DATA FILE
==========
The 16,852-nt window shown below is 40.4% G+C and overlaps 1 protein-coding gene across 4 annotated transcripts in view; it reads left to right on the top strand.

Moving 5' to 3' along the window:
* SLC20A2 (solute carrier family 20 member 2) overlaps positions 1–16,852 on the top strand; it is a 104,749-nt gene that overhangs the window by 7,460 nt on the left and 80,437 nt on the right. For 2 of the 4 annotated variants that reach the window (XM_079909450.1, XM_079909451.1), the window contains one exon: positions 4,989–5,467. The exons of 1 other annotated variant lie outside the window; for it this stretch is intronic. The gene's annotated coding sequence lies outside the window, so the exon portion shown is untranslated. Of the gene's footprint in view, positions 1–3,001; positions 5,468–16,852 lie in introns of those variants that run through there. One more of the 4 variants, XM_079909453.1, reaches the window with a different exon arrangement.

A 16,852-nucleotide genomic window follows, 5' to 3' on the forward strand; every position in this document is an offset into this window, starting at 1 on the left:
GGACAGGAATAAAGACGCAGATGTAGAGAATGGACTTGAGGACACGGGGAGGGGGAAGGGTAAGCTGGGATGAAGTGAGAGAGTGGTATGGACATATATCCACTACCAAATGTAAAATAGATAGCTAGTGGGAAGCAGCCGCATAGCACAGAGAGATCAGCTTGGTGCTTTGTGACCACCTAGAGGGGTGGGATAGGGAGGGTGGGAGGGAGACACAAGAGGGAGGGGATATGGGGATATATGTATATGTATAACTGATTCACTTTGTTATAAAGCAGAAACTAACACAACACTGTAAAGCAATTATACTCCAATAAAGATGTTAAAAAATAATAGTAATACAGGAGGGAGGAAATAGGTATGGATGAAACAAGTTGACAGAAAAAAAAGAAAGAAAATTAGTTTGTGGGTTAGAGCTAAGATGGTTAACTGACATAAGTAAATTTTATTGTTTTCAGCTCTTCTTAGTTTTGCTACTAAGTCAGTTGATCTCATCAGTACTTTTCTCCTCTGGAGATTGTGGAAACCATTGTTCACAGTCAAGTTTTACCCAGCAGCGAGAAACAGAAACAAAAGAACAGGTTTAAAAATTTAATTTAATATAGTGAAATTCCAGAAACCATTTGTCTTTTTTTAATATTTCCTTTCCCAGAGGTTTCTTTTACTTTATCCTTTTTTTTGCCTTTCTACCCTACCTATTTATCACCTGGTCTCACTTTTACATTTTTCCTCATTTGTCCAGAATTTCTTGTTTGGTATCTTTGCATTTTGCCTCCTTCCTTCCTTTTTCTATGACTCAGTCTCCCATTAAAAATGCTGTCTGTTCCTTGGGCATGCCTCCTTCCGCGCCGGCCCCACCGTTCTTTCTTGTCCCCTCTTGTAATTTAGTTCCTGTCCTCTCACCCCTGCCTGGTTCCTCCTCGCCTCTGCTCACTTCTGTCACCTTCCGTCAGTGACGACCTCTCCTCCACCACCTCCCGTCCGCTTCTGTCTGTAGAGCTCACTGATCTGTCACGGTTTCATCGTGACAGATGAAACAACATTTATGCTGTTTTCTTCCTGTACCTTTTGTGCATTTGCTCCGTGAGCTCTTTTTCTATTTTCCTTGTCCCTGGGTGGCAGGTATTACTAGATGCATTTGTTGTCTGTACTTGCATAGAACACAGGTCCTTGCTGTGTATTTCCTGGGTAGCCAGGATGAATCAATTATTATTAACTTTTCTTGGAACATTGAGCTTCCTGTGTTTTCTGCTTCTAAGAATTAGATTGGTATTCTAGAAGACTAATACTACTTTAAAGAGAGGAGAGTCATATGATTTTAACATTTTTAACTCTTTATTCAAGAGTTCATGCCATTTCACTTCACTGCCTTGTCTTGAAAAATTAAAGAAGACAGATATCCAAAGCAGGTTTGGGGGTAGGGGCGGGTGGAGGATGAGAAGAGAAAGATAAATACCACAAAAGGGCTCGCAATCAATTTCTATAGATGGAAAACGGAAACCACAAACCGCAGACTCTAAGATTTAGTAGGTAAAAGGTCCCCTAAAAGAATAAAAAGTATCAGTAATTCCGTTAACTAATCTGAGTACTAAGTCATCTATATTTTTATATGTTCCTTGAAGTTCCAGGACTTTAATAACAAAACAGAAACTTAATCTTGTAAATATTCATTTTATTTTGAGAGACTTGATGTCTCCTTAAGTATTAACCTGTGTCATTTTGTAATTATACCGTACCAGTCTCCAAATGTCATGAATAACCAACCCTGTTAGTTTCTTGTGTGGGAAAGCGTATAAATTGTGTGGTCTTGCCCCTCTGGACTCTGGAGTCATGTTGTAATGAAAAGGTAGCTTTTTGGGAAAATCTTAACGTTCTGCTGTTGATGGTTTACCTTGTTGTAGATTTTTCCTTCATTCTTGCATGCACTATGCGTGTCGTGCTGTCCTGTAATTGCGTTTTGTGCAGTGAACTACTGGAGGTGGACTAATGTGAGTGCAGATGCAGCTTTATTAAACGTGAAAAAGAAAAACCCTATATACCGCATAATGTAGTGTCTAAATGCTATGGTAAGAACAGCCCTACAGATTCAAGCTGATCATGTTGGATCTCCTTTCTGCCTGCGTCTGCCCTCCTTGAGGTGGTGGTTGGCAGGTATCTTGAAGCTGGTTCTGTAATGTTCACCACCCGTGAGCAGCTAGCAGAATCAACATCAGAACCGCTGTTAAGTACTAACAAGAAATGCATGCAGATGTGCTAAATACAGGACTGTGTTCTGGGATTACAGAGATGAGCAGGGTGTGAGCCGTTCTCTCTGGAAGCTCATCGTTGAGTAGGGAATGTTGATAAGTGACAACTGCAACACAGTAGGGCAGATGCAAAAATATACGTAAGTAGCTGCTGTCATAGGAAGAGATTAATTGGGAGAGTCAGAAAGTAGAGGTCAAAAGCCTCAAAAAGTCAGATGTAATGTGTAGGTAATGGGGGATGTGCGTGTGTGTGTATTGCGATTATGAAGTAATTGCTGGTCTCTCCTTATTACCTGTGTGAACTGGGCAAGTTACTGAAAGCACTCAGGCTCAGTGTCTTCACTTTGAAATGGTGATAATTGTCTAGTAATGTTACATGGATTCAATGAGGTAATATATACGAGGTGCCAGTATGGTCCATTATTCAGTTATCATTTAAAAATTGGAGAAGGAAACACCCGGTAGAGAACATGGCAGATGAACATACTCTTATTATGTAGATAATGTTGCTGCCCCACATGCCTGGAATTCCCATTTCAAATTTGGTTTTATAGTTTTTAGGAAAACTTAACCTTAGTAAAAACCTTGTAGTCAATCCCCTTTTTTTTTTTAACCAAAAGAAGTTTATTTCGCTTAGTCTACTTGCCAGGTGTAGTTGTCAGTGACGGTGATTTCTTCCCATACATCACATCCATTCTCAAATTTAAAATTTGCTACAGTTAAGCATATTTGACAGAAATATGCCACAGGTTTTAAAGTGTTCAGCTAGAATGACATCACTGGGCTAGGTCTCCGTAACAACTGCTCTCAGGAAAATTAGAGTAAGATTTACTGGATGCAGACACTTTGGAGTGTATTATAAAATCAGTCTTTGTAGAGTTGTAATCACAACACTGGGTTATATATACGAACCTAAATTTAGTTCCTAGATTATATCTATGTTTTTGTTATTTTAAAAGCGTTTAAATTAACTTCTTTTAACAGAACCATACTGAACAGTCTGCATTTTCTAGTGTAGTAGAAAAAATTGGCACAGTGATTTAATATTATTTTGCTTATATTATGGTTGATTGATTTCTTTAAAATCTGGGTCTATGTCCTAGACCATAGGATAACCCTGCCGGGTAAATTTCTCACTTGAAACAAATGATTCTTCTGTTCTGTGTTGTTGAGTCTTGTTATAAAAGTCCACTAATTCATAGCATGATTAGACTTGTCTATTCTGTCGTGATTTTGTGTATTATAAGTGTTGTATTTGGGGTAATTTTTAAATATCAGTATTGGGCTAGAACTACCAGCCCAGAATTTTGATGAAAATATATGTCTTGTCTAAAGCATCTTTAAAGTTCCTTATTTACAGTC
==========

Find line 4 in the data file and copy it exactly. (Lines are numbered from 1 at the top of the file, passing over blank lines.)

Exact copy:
A 16,852-nucleotide genomic window follows, 5' to 3' on the forward strand; every position in this document is an offset into this window, starting at 1 on the left: